I'm currently using GPG RSA keys to encrypt binary files. Many people recommend using symmetric keys to encrypt large files, and then encrypt the symmetric key with a public key.
This is known as hybrid cryptosystem and is the way it is usually done, especially when the data sizes get bigger. Symmetric encryption by its very nature is always going to be faster than any asymmetric scheme.
Are there any security concerns with using GPG/RSA on massive files (GB's)? I'm aware that RSA is much slower/larger, I'm just wondering if there were any other issues.
Well, one issue might be the deterministic nature of RSA. If you encrypt the same plaintext using the same key multiple times, you might enable an attacker to perform known-plaintext attacks. You certainly can modify RSA in a non-deterministic way, but why bother and not just use a random symmetric key with each encryption.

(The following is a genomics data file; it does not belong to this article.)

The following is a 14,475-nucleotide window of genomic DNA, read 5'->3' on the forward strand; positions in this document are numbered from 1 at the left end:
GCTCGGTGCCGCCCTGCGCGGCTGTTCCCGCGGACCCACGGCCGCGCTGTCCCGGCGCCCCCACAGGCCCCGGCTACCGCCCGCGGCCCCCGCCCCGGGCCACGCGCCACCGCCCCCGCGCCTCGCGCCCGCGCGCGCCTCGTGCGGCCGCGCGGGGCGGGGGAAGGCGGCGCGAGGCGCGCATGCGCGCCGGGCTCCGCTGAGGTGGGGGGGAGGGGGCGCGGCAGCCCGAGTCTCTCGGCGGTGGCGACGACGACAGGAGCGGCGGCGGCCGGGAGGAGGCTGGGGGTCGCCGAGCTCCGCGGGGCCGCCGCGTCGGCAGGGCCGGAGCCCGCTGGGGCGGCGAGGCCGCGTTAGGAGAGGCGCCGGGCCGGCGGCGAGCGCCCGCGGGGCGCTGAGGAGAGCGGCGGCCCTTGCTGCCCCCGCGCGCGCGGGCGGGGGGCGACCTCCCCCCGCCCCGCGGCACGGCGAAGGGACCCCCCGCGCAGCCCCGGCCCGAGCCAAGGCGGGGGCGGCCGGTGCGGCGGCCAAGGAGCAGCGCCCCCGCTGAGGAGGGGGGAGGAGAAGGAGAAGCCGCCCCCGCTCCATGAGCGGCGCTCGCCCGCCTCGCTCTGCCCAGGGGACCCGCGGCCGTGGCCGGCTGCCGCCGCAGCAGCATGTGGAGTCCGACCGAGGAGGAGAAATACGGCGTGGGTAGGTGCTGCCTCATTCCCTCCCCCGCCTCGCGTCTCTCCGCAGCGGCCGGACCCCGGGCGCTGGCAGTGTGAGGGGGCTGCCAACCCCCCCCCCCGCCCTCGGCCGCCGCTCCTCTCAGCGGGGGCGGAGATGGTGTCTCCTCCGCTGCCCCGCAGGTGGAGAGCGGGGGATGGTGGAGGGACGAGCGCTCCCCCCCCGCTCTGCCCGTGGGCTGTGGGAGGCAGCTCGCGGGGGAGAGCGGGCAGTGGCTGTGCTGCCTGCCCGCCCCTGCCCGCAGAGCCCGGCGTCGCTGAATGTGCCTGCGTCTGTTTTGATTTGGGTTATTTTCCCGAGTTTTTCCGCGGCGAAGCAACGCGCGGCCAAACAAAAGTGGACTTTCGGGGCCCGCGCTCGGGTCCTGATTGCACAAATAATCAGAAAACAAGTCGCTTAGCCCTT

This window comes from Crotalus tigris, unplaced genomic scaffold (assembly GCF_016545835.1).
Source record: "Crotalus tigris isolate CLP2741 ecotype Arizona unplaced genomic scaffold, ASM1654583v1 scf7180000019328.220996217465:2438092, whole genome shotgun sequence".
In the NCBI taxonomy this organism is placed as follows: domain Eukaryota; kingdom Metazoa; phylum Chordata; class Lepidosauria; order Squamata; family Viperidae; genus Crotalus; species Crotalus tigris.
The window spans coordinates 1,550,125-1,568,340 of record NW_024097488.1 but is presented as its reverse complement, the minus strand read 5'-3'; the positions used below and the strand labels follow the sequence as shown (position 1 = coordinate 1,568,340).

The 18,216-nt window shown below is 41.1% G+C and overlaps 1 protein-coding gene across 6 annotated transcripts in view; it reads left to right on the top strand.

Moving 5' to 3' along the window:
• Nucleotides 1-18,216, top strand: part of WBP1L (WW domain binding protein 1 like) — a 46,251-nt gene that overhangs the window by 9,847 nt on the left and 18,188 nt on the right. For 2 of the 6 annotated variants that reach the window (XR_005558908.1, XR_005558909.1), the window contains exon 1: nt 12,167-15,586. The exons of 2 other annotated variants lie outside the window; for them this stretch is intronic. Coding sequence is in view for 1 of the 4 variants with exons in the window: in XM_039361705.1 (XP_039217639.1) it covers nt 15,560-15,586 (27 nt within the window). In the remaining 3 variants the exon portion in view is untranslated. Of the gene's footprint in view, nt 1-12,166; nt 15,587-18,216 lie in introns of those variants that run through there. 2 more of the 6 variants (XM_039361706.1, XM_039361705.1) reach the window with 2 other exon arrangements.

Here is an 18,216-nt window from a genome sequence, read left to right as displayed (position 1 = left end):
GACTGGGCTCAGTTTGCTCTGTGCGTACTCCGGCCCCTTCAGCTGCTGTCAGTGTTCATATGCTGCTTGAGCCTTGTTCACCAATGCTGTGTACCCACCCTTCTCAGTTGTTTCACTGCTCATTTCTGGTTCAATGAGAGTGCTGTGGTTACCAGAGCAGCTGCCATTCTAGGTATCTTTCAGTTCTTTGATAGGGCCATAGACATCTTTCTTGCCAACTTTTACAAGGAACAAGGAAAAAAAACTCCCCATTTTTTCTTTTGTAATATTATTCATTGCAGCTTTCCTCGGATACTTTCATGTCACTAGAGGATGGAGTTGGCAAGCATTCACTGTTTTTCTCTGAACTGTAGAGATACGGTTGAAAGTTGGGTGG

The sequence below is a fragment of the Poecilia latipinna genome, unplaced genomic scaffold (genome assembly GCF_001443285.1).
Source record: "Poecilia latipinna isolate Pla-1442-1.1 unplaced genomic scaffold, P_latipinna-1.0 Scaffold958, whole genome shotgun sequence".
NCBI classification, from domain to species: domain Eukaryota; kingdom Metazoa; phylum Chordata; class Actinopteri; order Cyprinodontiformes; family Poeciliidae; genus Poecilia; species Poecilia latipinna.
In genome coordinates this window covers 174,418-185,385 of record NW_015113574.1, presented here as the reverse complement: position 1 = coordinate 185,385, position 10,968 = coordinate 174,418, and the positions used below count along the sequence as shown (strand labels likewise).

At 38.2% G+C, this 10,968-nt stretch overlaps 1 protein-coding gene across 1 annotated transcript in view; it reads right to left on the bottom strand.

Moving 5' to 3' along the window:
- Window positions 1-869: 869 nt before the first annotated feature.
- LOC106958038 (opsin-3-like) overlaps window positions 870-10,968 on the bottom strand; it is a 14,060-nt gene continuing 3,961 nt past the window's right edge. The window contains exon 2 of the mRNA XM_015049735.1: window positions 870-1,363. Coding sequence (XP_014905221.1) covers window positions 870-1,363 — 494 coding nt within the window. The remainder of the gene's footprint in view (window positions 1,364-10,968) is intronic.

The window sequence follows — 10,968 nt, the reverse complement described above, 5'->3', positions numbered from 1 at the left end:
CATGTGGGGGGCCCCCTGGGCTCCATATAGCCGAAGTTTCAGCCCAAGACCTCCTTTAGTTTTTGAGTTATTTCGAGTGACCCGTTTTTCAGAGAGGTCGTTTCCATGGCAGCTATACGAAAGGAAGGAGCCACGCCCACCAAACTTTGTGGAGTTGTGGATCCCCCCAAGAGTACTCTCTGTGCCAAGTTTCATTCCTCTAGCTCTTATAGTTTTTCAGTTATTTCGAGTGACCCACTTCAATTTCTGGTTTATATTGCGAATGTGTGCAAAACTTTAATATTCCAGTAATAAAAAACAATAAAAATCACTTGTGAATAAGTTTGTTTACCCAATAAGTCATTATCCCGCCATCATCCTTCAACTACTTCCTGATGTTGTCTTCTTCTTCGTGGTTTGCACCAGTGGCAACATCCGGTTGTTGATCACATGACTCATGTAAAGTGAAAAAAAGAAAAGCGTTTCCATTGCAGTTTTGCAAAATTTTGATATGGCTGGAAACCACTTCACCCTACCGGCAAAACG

Furthermore the hybrid approach makes it possible to send out the ciphertext to more than just one recipient with very little overhead. You only need to encrypt the symmetric key for each recipient, while the bulk of the data can stay the same for all of them.
It's much less hassle to encrypt directly using RSA even if it takes more time, than to generate new symmetrical keys and encrypt via RSA and then store them every time I'm encrypting my files, that's why I'm asking about why I should use it.
This is something that GPG takes care of automatically. How exactly do you invoke GPG? Why would you want to wait longer, if a hybrid approach has no real disadvantages?